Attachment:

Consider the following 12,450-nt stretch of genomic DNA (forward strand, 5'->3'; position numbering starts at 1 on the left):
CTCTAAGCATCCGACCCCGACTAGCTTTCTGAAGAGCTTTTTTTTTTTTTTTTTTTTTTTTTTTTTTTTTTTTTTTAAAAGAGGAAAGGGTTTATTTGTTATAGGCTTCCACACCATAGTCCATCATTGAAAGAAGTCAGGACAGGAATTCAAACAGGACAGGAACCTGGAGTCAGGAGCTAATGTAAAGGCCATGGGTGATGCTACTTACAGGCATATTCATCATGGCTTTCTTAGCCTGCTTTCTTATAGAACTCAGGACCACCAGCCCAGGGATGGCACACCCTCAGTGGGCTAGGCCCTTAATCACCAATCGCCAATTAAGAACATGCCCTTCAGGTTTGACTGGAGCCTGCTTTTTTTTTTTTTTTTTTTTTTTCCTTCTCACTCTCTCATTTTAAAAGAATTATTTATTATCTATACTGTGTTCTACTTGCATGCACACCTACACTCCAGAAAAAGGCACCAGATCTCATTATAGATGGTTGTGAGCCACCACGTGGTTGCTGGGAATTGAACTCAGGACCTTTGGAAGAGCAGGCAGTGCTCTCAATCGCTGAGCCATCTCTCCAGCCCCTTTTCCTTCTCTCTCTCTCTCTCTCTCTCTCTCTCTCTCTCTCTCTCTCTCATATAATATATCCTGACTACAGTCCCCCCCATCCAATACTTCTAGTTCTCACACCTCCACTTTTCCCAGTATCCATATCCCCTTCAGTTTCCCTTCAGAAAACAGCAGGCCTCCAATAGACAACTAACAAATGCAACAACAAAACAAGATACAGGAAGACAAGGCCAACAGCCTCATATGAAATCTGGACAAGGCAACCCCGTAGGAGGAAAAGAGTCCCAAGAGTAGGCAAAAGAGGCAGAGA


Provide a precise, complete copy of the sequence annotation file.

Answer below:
Consider the following 12,450-nt stretch of genomic DNA (forward strand, 5'->3'; position numbering starts at 1 on the left):
CTCTAAGCATCCGACCCCGACTAGCTTTCTGAAGAGCTTTTTTTTTTTTTTTTTTTTTTTTTTTTTTTTTTTTTTTAAAAGAGGAAAGGGTTTATTTGTTATAGGCTTCCACACCATAGTCCATCATTGAAAGAAGTCAGGACAGGAATTCAAACAGGACAGGAACCTGGAGTCAGGAGCTAATGTAAAGGCCATGGGTGATGCTACTTACAGGCATATTCATCATGGCTTTCTTAGCCTGCTTTCTTATAGAACTCAGGACCACCAGCCCAGGGATGGCACACCCTCAGTGGGCTAGGCCCTTAATCACCAATCGCCAATTAAGAACATGCCCTTCAGGTTTGACTGGAGCCTGCTTTTTTTTTTTTTTTTTTTTTTTCCTTCTCACTCTCTCATTTTAAAAGAATTATTTATTATCTATACTGTGTTCTACTTGCATGCACACCTACACTCCAGAAAAAGGCACCAGATCTCATTATAGATGGTTGTGAGCCACCACGTGGTTGCTGGGAATTGAACTCAGGACCTTTGGAAGAGCAGGCAGTGCTCTCAATCGCTGAGCCATCTCTCCAGCCCCTTTTCCTTCTCTCTCTCTCTCTCTCTCTCTCTCTCTCTCTCTCTCTCTCTCATATAATATATCCTGACTACAGTCCCCCCCATCCAATACTTCTAGTTCTCACACCTCCACTTTTCCCAGTATCCATATCCCCTTCAGTTTCCCTTCAGAAAACAGCAGGCCTCCAATAGACAACTAACAAATGCAACAACAAAACAAGATACAGGAAGACAAGGCCAACAGCCTCATATGAAATCTGGACAAGGCAACCCCGTAGGAGGAAAAGAGTCCCAAGAGTAGGCAAAAGAGGCAGAGA